Osteoporosis is a bone disease that affects the strength and thickness of bones, which makes the bones more fragile and is often not diagnosed until multiple fractures (broken bones) have occurred.
According to the Irish Osteoporosis Society the disease affects 300,000 people in Ireland.
Adequate vitamin D, calcium and weight-bearing exercise can help reduce the risk of fracture, but many patients require further medical management with a bone health specialist.
Osteoporosis in older people is more prevalent, and because it is estimated that of all EU countries Ireland is projected to have the greatest increase (117 per cent) in its elderly population (over 65 years) by 2035, the instances of the disease in Ireland is set to increase dramatically over that time.
There are many risk factors associated with Osteoporosis, the most common are as follows:
Genetic (Family History): Research shows that 80% of a person’s bone is influenced by genetics, especially in laying down the amount of bone during childhood.
A broken bone due to a trip and fall in an adult: It is not normal at any age to break a bone from a trip and fall, from a standing position or less. Any adult who has broken a bone under these circumstances should be considered to have Osteoporosis, unless proven otherwise.
A broken bone due to a trip and fall in a child: As children’s bones are not fully developed, it is quite common for children to break bones. If a child does break a bone, it is important to find the cause/s and rule out Osteoporosis.
Upper, middle or low back pain If a person has upper, middle or low back pain, and they have risk factors for bone loss, a vertebral fracture (a broken bone in your back) should be ruled out. This can be done either by a DXA scan with an LVA (Lateral Vertebral Assessment) as part of a DXA scan, if this is available or by a plain lateral X-ray. The LVA should be done if the patient has lost height, postural changes, a hump has developed or has back pain.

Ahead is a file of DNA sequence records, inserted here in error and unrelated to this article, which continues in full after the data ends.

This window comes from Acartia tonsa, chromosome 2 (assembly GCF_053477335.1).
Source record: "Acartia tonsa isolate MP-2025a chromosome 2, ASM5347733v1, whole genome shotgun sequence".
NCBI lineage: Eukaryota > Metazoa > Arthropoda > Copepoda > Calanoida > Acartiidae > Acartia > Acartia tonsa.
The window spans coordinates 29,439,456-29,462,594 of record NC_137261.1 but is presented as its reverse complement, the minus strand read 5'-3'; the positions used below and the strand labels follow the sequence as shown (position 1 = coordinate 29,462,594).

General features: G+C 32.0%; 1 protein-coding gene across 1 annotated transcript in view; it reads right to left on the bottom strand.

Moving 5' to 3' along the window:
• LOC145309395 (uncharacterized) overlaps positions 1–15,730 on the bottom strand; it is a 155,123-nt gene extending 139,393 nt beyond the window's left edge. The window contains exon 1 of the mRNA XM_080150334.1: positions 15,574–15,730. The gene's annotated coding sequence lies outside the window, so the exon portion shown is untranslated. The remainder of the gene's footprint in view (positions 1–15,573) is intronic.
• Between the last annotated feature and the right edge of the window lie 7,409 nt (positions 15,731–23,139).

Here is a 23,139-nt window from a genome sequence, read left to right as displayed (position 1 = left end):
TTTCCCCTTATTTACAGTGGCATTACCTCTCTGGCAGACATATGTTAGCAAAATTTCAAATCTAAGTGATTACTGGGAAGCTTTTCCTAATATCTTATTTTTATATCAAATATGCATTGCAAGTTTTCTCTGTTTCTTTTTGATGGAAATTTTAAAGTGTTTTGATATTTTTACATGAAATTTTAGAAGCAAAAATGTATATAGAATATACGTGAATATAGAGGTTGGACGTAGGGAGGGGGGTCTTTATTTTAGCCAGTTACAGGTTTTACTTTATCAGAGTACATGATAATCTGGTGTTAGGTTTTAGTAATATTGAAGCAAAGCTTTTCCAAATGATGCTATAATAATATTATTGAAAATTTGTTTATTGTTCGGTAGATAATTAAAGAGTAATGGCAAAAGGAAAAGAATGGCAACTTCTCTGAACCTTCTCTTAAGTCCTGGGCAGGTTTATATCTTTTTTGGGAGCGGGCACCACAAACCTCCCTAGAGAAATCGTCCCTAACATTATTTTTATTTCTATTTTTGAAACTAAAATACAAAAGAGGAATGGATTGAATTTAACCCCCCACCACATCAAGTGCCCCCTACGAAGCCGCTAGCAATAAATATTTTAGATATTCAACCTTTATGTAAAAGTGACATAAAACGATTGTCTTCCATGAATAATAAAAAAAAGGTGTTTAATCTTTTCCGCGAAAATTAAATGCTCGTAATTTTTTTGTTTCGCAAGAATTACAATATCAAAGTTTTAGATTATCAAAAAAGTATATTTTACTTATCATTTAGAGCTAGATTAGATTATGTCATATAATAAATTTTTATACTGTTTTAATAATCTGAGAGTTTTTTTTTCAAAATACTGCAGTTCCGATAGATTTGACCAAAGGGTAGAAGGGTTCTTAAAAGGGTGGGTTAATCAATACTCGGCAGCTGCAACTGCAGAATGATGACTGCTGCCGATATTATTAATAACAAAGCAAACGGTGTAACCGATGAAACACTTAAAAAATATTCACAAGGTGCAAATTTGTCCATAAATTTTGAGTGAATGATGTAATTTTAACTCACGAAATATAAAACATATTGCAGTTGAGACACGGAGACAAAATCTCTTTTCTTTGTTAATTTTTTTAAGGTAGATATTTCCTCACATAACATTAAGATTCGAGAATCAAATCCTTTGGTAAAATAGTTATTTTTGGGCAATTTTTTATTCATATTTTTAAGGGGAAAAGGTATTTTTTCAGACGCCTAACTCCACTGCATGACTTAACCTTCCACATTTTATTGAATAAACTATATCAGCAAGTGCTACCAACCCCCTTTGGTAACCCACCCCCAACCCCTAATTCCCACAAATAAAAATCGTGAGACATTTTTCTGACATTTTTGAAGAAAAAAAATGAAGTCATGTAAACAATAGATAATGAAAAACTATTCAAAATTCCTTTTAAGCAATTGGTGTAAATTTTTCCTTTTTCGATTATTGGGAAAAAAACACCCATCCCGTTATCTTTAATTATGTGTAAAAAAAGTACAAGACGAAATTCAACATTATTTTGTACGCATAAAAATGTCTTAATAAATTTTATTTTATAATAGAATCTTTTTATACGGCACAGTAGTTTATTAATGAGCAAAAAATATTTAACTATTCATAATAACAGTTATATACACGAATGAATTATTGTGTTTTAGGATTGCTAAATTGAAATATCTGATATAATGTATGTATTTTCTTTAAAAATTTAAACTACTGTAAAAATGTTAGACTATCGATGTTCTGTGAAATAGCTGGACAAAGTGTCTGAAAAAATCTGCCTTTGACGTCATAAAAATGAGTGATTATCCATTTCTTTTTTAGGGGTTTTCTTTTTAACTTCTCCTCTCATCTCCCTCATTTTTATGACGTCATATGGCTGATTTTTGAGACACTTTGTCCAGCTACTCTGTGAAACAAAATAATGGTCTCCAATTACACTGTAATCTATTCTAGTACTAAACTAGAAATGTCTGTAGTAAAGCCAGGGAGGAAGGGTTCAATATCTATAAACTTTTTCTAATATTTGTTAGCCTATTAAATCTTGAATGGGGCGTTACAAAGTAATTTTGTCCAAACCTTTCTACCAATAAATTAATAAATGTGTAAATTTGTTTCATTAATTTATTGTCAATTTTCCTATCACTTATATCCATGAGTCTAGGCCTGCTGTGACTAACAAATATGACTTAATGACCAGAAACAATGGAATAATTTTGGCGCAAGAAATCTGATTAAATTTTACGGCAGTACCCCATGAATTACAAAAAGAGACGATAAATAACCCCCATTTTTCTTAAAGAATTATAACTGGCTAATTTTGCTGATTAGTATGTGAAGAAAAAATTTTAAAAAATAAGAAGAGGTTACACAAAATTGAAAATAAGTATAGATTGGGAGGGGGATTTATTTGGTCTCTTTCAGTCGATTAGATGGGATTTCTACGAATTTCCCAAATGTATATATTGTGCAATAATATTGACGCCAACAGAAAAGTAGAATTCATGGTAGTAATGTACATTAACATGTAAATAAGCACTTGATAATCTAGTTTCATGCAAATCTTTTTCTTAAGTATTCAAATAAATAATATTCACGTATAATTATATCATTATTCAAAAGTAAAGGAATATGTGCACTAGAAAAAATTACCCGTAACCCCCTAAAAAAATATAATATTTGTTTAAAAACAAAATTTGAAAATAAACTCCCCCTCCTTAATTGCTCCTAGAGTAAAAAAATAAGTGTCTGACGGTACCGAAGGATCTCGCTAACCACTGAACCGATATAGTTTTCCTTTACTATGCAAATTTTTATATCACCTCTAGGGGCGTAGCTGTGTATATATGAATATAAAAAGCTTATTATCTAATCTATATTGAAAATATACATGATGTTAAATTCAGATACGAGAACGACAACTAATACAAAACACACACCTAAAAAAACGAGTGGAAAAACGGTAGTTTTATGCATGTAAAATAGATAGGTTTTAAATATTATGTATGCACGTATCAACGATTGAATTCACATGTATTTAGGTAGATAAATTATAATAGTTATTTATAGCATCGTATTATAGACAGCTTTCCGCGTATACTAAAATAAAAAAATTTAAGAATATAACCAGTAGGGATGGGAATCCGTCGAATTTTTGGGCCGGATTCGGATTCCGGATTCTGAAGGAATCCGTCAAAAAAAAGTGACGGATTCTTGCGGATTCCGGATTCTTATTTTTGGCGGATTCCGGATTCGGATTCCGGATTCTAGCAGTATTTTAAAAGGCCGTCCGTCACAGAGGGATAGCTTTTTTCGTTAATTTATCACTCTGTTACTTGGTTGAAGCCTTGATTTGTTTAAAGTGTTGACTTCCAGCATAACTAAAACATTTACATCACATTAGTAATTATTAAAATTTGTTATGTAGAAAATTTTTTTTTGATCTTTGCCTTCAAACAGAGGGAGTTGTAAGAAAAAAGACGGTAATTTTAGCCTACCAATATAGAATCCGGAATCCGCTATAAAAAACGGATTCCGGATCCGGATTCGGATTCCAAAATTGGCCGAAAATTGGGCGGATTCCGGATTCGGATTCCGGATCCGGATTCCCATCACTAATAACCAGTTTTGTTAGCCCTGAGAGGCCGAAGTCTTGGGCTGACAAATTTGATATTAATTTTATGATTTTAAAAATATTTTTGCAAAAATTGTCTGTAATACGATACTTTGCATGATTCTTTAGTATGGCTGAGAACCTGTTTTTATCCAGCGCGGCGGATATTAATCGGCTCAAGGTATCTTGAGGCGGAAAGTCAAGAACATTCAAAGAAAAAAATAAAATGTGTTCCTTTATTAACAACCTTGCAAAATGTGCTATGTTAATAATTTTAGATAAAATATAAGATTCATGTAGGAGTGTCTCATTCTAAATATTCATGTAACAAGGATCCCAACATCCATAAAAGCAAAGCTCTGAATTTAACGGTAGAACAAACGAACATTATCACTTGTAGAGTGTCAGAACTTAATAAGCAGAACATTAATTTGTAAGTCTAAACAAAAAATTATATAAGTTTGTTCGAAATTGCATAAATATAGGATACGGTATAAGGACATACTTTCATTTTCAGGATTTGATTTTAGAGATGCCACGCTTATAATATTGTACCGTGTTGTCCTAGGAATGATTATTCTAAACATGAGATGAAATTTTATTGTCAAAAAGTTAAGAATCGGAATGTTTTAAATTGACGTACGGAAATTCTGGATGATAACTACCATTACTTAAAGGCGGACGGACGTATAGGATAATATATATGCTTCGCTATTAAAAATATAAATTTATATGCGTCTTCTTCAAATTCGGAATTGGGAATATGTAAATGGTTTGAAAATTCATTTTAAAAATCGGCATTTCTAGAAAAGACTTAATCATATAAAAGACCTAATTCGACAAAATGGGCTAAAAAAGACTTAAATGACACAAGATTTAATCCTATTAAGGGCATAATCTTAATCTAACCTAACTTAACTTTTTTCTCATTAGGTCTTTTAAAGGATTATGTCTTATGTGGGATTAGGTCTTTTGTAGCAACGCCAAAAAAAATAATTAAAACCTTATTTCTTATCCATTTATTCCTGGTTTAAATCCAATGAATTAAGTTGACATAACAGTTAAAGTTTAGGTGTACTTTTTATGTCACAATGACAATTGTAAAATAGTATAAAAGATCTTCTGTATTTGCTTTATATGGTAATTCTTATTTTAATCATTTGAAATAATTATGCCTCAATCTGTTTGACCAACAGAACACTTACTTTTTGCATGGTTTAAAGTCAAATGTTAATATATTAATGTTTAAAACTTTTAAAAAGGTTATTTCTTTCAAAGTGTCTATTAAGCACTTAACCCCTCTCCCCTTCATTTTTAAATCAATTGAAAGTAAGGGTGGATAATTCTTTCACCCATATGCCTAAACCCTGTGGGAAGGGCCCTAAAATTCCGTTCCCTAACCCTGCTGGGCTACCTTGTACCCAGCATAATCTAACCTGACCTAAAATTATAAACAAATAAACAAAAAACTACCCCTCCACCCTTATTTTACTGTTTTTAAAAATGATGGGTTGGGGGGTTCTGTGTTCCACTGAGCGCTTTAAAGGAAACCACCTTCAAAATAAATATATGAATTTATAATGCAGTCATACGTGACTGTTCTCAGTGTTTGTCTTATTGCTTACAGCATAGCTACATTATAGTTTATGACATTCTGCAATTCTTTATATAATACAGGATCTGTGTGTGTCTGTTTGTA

Loss of height Loss of height is a sign that the person may have fractured vertebrae (bone/s in spine). It should not be considered normal aging for a person to lose height as they age.
Dowagers Hump on upper back: If it is due to Osteoporosis, the vertebrae in the spine are collapsing and unless treatment is initiated the person is at high risk for additional fractures within 6 to 12 months, which is known as the “Domino effect”. This also can place an older person at a high risk to fall, as their centre of gravity has changed, due their head/posture leaning forward.
Past or present eating disorder: These include Anorexia, Bulimia, frequent dieting and/or over exercising.
Impaired mobility (bed bound or wheelchair) for 6 weeks or longer: When a person is non-weight bearing there are no stresses put on the bone, which is necessary for bones to stay strong and healthy, therefore bone loss occurs. If this happens during pre-puberty / teenage years it can significantly decrease the amount of bone laid down.
Multiple Sclerosis: If mobility (walking/weight bearing) is affected, bone may not be stimulated, and treatment is usually steroids, which causes bone loss.
Parkinson’s Disease: If mobility (walking/weight bearing) is affected, bone may not be stimulated, which can result in bone loss.
Underweight for your height This can place a person at a higher risk than those who are at a normal weight for their height.
Not enough calories for amount of exercise If a person is not taking in enough calories to exercise, this will cause bone loss, usually due to low levels of sex hormone levels, which can also affect fertility.
Physiological Stress Inadequate nutrition, poor absorption, excessive exercise, inadequate rest periods or excessive competitions can lead to physiological stress. This affects sex hormones, which can increase bone loss and may also lead to increased cortisol levels, which also cause bone loss.
The Irish Osteoporosis Society are the National Experts regarding Bone health. The Charity is dedicated to reducing the incidence of Osteoporosis and promoting good bone health. They provide information to the public and health professionals on all aspects of the disease. They also offer support to people with Osteoporosis, their families and everyone at risk from the disease. The Society website can be found here: Irish Osteoporosis Society website